The researchers argue that a new classification technique is required that "describes malware behavior in terms of system state changes (such as files written, processes created) rather than in sequences or patterns of system calls. To address the sheer volume of malware and diversity of its behaviour, we provide a method for automatically categorising these profiles of malware into groups that reflect similar classes of behaviours and demonstrate how behaviour-based clustering provides a more direct and effective way of classifying and analysing internet malware."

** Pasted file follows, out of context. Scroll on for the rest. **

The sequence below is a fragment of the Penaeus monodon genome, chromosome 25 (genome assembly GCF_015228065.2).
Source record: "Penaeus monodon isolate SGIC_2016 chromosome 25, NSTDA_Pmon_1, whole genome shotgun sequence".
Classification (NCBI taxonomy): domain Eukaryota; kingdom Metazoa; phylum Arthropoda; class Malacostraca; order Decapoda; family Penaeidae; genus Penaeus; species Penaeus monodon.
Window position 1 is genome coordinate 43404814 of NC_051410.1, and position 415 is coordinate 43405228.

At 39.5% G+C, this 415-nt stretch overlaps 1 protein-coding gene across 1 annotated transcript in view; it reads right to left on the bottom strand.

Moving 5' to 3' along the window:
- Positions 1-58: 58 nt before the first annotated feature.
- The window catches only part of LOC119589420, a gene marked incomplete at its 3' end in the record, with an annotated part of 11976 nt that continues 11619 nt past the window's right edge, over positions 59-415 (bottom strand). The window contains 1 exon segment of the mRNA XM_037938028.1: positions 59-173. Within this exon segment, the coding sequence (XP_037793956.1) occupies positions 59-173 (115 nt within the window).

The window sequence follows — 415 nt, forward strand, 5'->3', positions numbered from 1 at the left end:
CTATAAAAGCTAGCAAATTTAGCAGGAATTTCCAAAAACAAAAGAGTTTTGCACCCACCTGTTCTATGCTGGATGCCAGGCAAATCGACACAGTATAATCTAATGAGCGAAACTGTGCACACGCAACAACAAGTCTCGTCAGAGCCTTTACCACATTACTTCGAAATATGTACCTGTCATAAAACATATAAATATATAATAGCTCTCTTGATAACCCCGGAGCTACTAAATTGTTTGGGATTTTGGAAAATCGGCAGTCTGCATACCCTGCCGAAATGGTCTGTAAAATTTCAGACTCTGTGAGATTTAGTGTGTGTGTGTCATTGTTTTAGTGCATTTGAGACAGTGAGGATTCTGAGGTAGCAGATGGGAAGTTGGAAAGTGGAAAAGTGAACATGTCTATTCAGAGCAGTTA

The researchers demonstrated the usefulness of this approach during a six-month period on 3,700 malware samples.
Traditional, signature-based antivirus methods for detecting and squelching the growing volumes and variety of viruses and other malware have been termed dead by some industry watchers.
Companies such as McAfee, Symantec and Trend Micro have in fact started to reveal plans to move their security products to the next level through whitelisting and other approaches.